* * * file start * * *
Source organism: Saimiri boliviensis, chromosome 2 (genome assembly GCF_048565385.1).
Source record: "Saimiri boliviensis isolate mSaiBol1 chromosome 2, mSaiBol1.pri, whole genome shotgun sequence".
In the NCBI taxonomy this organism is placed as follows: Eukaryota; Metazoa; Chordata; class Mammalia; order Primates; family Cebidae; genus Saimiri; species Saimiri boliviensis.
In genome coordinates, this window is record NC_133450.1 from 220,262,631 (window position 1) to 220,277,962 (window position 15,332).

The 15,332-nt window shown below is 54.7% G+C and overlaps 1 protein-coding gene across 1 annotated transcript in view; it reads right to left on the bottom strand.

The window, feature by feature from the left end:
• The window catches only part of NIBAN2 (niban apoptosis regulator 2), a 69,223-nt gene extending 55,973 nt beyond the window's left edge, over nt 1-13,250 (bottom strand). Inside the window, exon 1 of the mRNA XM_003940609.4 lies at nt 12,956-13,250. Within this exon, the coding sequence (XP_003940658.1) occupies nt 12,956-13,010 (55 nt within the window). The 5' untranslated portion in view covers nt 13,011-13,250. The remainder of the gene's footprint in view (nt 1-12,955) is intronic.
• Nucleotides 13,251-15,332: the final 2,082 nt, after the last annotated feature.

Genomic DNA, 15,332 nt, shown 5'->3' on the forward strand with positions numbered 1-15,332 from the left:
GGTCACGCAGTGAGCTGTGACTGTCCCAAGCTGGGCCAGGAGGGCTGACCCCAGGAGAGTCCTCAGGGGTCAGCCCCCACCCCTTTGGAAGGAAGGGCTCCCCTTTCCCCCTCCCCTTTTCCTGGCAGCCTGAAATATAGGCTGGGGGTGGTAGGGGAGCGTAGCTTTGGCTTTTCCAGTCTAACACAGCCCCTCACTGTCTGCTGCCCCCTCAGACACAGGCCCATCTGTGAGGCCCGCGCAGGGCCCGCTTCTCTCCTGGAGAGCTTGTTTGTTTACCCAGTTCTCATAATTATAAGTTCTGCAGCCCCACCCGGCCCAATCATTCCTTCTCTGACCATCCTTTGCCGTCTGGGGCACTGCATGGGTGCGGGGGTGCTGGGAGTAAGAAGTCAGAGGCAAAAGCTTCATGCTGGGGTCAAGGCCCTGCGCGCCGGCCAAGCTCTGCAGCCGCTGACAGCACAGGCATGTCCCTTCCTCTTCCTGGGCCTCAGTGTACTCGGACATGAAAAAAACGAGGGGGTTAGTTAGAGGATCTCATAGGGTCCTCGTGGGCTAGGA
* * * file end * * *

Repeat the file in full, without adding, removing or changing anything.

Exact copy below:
Source organism: Saimiri boliviensis, chromosome 2 (genome assembly GCF_048565385.1).
Source record: "Saimiri boliviensis isolate mSaiBol1 chromosome 2, mSaiBol1.pri, whole genome shotgun sequence".
In the NCBI taxonomy this organism is placed as follows: Eukaryota; Metazoa; Chordata; class Mammalia; order Primates; family Cebidae; genus Saimiri; species Saimiri boliviensis.
In genome coordinates, this window is record NC_133450.1 from 220,262,631 (window position 1) to 220,277,962 (window position 15,332).

The 15,332-nt window shown below is 54.7% G+C and overlaps 1 protein-coding gene across 1 annotated transcript in view; it reads right to left on the bottom strand.

The window, feature by feature from the left end:
• The window catches only part of NIBAN2 (niban apoptosis regulator 2), a 69,223-nt gene extending 55,973 nt beyond the window's left edge, over nt 1-13,250 (bottom strand). Inside the window, exon 1 of the mRNA XM_003940609.4 lies at nt 12,956-13,250. Within this exon, the coding sequence (XP_003940658.1) occupies nt 12,956-13,010 (55 nt within the window). The 5' untranslated portion in view covers nt 13,011-13,250. The remainder of the gene's footprint in view (nt 1-12,955) is intronic.
• Nucleotides 13,251-15,332: the final 2,082 nt, after the last annotated feature.

Genomic DNA, 15,332 nt, shown 5'->3' on the forward strand with positions numbered 1-15,332 from the left:
GGTCACGCAGTGAGCTGTGACTGTCCCAAGCTGGGCCAGGAGGGCTGACCCCAGGAGAGTCCTCAGGGGTCAGCCCCCACCCCTTTGGAAGGAAGGGCTCCCCTTTCCCCCTCCCCTTTTCCTGGCAGCCTGAAATATAGGCTGGGGGTGGTAGGGGAGCGTAGCTTTGGCTTTTCCAGTCTAACACAGCCCCTCACTGTCTGCTGCCCCCTCAGACACAGGCCCATCTGTGAGGCCCGCGCAGGGCCCGCTTCTCTCCTGGAGAGCTTGTTTGTTTACCCAGTTCTCATAATTATAAGTTCTGCAGCCCCACCCGGCCCAATCATTCCTTCTCTGACCATCCTTTGCCGTCTGGGGCACTGCATGGGTGCGGGGGTGCTGGGAGTAAGAAGTCAGAGGCAAAAGCTTCATGCTGGGGTCAAGGCCCTGCGCGCCGGCCAAGCTCTGCAGCCGCTGACAGCACAGGCATGTCCCTTCCTCTTCCTGGGCCTCAGTGTACTCGGACATGAAAAAAACGAGGGGGTTAGTTAGAGGATCTCATAGGGTCCTCGTGGGCTAGGA